Yankees effectively played small ball in their 3-1 series-open win over the Red Sox on Thursday night at Fenway Park.
BOSTON — In a season filling up with horrendous losses, Aaron Boone called the Yankees’ latest defeat “another gut punch.”
How many more can they take?
The Yankees’ crushing 5-4, 10-inning loss to the Red Sox on Thursday night was unique. Reliever Brooks Kriske, who had previously appeared in 10 major league games, threw four wild pitches in the 10th inning to set up Hunter Renfroe’s game-winning sacrifice fly.
That came after Chad Green, filling in again as closer with the undermanned Yankees one out away from a fifth straight win, allowed a two-out, two-run double to Kiké Hernandez in the ninth.
“I’m still pretty sick to my stomach right now,’’ said Jordan Montgomery, who threw 5 ²/₃ scoreless innings, but still had to watch as the Yankees lost for the fifth straight time in one of his starts.
After Hernandez tied it in the ninth, the Yankees took the lead back in the top of the 10th on a Brett Gardner sacrifice fly that drove in free runner Tyler Wade, who had advanced to third on a DJ LeMahieu grounder.
But Kriske entered in the bottom of the 10th and threw a wild pitch that sent Boston’s free runner, Rafael Devers, to third.
With left-hander Justin Wilson warming in the bullpen a day after he threw 1 ¹/₃ innings, a second wild pitch brought Devers home to tie the game before Kriske walked Bogaerts, bringing up J.D. Martinez.
Bogaerts moved to second and third on Kriske’s third and fourth wild pitches of the inning, before Martinez whiffed.
But Renfroe followed with a fly ball to right to win it.
“Just pure execution,’’ Kriske said of his command issues. “It’s part of the game. Obviously, I’ve got to do a better job. I want to be someone the team can rely on in big spots. It’s something I’m gonna have to do better. … It sucks to be the one to blow it for the team.”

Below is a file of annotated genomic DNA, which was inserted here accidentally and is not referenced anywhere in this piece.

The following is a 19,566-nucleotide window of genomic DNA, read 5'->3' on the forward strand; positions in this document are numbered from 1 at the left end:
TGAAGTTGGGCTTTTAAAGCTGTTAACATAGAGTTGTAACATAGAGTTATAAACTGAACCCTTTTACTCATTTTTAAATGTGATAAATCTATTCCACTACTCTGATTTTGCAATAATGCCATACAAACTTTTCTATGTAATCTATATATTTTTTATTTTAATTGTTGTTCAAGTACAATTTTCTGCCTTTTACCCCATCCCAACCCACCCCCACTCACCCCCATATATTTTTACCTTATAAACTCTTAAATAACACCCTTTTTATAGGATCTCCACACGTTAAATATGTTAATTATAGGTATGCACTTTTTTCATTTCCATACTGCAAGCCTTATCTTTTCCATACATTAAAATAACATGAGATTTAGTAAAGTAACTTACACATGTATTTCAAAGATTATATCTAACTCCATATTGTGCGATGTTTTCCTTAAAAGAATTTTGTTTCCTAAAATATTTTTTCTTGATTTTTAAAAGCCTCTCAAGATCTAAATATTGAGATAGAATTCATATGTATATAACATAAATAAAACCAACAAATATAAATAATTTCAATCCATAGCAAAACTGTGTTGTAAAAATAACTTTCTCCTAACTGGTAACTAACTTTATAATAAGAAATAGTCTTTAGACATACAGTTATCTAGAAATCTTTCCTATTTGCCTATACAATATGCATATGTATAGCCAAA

According to the YES Network, the four wild pitches in an inning are the most in franchise history.
As the inning got worse for Kriske, the Yankees were handcuffed by the MLB rule that mandates a pitcher must face a minimum of three batters unless he finishes an inning, so Kriske couldn’t have been removed.
Still, Boone said he believed Kriske had the “swing-and-miss stuff” to be able to get out of the jam.
The Yankees went with Kriske because they wanted to stay away from Aroldis Chapman and Zack Britton, who had each pitched the previous two days.
As for Green, both Boone and catcher Rob Brantly said the right-hander actually had decent stuff.
“Chad threw a lot of strikes,’’ Brantly said. “And unfortunately, a lot of them got hit.’’
With the loss, the Yankees dropped eight games back of first-place Boston, and the Red Sox remained a game ahead of the Rays — who traded for Twins slugger Nelson Cruz earlier on Thursday.
It was quite a turn of events after Giancarlo Stanton delivered a go-ahead single in the eighth as the Yankees built a 3-1 lead in a game that also included a 55-minute rain delay in the top of the fifth.
With the Yankees up two runs in the bottom of the ninth, Green gave up one-out singles to Alex Verdugo and Bobby Dalbec before pinch-hitter Kevin Plawecki flied to left.
Hernandez then came through, and the Yankees eventually suffered their seventh walk-off loss of the season.
“In this stretch of baseball where we’ve won a lot of games, we’ve had some incredibly tough losses like tonight,’’ Boone said of his team, which has dropped eight of 10 meetings with the Red Sox this season. “Time and time again, guys have bounced back. That’s what we expect to do [Friday].”
This story originally appeared on: NyPost - Author:Dan Martin